Comment: Here's one problem that won't be solved by the internet

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Indy Lifestyle Online
Martin Luther King once castigated America's leaders for defaulting on the constitutional promise of freedom and justice for all. "Instead of honouring this sacred obligation," he wrote, "America has given the Negro people a bad cheque which has come back marked `insufficient funds'. But we refuse to believe that the bank of justice is bankrupt."

Over the past decade an equally momentous promise has been broken. Ten years ago the governments of 155 countries gathered at the World Conference on Education for All, where they pledged to provide primary education for all by 2000. They have fallen shamefully short of the target - and nowhere more so than in sub-Saharan Africa.

Earlier this week, Bill Clinton and Tony Blair were in Florence unveiling a global initiative to improve access to the internet in the world's poorest countries. The cause is a worthy one. In a knowledge-based global economy, electronic information is vital. With fewer internet hosts than New York - not to mention the dearth of computers, and even of electricity - Africa faces obvious problems. But the real problem is that millions of African children are being excluded from even the most basic education opportunities, and internet access is not the answer.

The challenge facing Africa is to provide all children with the educational opportunities which will enable them to escape poverty. Mr Blair should understand this. His commitment to breaking the link between poverty and education in Britain has a powerful resonance in Africa.

The human face of the education crisis in Africa is invisible to the industrialised world. In Britain, parents complain about the state of school buildings and overcrowded classes. In sub-Saharan Africa, more than 40 million children - almost half of the primary school age group - do not see the inside of a classroom. Millions more start school, only to drop out before gaining basic literacy skills.

Contrasts with the industrialised world are striking. An African girl born today in Mozambique or Burkina Faso can expect to receive fewer than three years of poor quality primary education. Her western counterpart will be in full-time education for 14 years. These inequalities today will translate into ever greater inequalities in income tomorrow.

Five years ago, at the UN Social Development Summit, governments postponed their commitment to universal primary education to 2015. That means that, on current trends, there will be 51 million African children out of school by that date.

Conflict and corruption have contributed to the crisis in Africa. It is obscene that governments in the region spend more on armaments than on primary education. Meanwhile, the lethal interaction of slow economic growth and rapid population growth has reduced real public spending per child by a third since the 1970s.

Under-investment by governments has led to privatisation by stealth. States have transferred the financing burden to households in the form of school fees that poor parents are unable to pay. Because girls' education is less valued, they are the last in and the first out when school fees put household budgets under pressure.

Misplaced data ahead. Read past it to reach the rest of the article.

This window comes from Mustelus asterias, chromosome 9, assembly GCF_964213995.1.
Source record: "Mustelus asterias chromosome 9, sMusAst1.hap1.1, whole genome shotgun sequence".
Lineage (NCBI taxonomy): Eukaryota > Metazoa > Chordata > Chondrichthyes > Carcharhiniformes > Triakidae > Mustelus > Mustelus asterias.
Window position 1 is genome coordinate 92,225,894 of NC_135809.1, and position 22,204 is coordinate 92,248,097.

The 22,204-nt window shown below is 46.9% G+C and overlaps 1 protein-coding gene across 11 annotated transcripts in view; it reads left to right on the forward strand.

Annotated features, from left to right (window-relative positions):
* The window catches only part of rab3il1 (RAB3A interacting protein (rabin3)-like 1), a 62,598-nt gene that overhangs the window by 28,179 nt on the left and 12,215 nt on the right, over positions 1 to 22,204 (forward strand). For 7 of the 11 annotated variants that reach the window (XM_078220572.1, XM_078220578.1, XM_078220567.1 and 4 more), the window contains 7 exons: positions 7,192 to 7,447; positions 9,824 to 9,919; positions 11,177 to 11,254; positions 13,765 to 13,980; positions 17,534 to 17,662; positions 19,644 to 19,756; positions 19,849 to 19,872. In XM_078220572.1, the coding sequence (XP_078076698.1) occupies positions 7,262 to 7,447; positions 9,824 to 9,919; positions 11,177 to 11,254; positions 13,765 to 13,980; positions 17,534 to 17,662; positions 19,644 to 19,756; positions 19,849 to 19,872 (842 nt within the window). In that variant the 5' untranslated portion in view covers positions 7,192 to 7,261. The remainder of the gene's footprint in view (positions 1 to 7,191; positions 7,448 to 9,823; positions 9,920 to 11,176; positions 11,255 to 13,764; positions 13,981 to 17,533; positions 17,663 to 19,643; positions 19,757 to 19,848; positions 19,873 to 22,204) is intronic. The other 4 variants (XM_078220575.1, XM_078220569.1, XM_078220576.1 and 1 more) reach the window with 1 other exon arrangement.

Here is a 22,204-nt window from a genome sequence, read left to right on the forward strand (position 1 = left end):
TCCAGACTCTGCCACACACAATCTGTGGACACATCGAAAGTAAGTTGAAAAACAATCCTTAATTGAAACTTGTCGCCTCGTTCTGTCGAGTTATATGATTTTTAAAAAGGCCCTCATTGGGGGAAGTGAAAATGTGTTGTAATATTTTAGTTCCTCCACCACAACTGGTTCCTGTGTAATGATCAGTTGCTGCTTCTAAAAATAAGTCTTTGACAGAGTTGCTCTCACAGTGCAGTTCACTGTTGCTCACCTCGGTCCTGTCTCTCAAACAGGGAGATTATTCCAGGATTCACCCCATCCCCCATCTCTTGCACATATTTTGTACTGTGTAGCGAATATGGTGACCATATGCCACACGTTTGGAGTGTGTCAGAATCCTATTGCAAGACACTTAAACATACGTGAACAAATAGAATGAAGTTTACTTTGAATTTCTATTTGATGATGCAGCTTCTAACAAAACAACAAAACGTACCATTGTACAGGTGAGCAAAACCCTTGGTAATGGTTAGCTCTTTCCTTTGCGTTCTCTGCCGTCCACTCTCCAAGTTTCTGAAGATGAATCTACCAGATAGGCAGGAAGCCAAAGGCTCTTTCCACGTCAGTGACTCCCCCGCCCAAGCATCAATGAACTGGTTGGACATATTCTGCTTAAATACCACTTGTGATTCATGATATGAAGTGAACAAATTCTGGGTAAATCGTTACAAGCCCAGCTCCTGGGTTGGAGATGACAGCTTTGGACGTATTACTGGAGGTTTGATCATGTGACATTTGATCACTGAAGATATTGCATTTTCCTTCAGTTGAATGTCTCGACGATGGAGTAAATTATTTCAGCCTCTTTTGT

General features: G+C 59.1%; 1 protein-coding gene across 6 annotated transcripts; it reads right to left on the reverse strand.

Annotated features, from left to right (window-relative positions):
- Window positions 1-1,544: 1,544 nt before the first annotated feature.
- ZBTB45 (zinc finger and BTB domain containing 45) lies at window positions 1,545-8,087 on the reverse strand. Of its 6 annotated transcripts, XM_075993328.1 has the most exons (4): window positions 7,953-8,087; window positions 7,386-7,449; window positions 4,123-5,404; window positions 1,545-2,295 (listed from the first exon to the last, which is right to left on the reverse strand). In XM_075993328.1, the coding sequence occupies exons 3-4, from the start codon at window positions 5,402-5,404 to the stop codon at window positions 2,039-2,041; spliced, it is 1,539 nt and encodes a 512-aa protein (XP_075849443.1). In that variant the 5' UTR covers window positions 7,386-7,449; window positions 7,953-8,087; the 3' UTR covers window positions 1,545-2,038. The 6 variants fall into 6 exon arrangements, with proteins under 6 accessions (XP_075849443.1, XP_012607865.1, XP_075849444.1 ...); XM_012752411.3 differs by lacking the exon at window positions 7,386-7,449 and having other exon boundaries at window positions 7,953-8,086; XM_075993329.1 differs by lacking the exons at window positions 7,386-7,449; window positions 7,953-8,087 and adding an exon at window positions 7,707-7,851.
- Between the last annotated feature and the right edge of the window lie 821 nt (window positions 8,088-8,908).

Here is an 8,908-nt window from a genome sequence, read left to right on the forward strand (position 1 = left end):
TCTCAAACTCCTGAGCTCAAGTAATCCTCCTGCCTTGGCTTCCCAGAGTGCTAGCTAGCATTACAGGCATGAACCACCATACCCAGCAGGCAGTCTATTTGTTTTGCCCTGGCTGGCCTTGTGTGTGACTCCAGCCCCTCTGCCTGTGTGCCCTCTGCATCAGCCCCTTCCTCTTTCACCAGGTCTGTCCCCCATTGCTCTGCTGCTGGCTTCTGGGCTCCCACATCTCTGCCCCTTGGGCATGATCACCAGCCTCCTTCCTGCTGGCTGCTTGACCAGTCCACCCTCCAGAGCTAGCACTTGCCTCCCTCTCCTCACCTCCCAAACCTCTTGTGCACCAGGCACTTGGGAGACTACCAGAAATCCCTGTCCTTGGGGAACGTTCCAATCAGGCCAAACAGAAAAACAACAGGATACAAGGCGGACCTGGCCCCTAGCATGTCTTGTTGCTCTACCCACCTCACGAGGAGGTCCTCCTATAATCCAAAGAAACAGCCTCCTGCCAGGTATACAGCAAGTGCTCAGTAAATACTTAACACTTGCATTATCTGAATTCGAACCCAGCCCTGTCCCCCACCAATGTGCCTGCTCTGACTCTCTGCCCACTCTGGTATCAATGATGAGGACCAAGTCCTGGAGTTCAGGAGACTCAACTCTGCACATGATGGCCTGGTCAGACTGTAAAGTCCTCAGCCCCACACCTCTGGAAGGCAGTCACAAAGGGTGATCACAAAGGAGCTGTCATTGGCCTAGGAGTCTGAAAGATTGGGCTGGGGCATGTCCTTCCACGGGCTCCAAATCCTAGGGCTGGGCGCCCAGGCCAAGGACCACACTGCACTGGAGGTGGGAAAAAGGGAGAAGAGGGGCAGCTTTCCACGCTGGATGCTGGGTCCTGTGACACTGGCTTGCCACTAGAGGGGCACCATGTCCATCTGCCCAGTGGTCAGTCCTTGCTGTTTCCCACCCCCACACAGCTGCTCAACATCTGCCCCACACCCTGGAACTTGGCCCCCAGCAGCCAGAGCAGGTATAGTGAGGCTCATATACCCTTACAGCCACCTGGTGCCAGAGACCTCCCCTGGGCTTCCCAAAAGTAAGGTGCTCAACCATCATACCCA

There are signs of hope. In Uganda, the government has increased enrolment by 2 million by withdrawing fees and increasing spending on primary education. Other countries, such as Malawi and Mozambique, are also implementing far-reaching reforms. But Africa lacks the financial resources to meet the challenge of education for all - and western governments have reneged on their commitment to help to fill the resource gap.

At the 1990 World Conference, rich countries pledged to cut debt and increase aid in the interests of education for all. In the event, they have spent the decade siphoning $12bn a year out of the region in the form of debt repayments - more than double government spending on primary education. And instead of increasing aid, rich countries have cut assistance to Africa.

Then there is the International Monetary Fund, whose programmes have imposed deep cuts in education budgets. In Zambia, where illiteracy rates are on the rise and enrolment rates declining, the primary education budget has fallen by more than 20 per cent under IMF auspices.

The human costs of the education crisis are incalculable. Educational deprivation in Britain is a passport to low income, unemployment and poverty. In Africa, it can be a passport to an early grave. Every year of maternal education is estimated to reduce child mortality by about 8 per cent.

Universal primary education in Africa would cost around $3.6bn a year over 10 years - equivalent to about two days' worth of global military spending. The resources could be mobilised under a compact for Africa's children as part of a global poverty reduction strategy.

What is missing is political leadership. Next week, the decade will end as it started, with yet another conference on education in Africa organised by the UN and World Bank, this time in Johannesburg. More wish-lists will be produced, and more empty promises will be made.

The British government is uniquely well placed to step into the breach. What is needed now is the projection of New Labour principles on education to the world stage in the interests of the poor. Having led international efforts to resolve Africa's debt problems, Britain should be pressing for a major G7 initiative to tackle an education crisis which, left unresolved, will destroy hope and foster instability.

Africa's children do not need more broken promises. What they need is concrete action to show that the bank of social justice and international co-operation is not bankrupt. How about it Tony?

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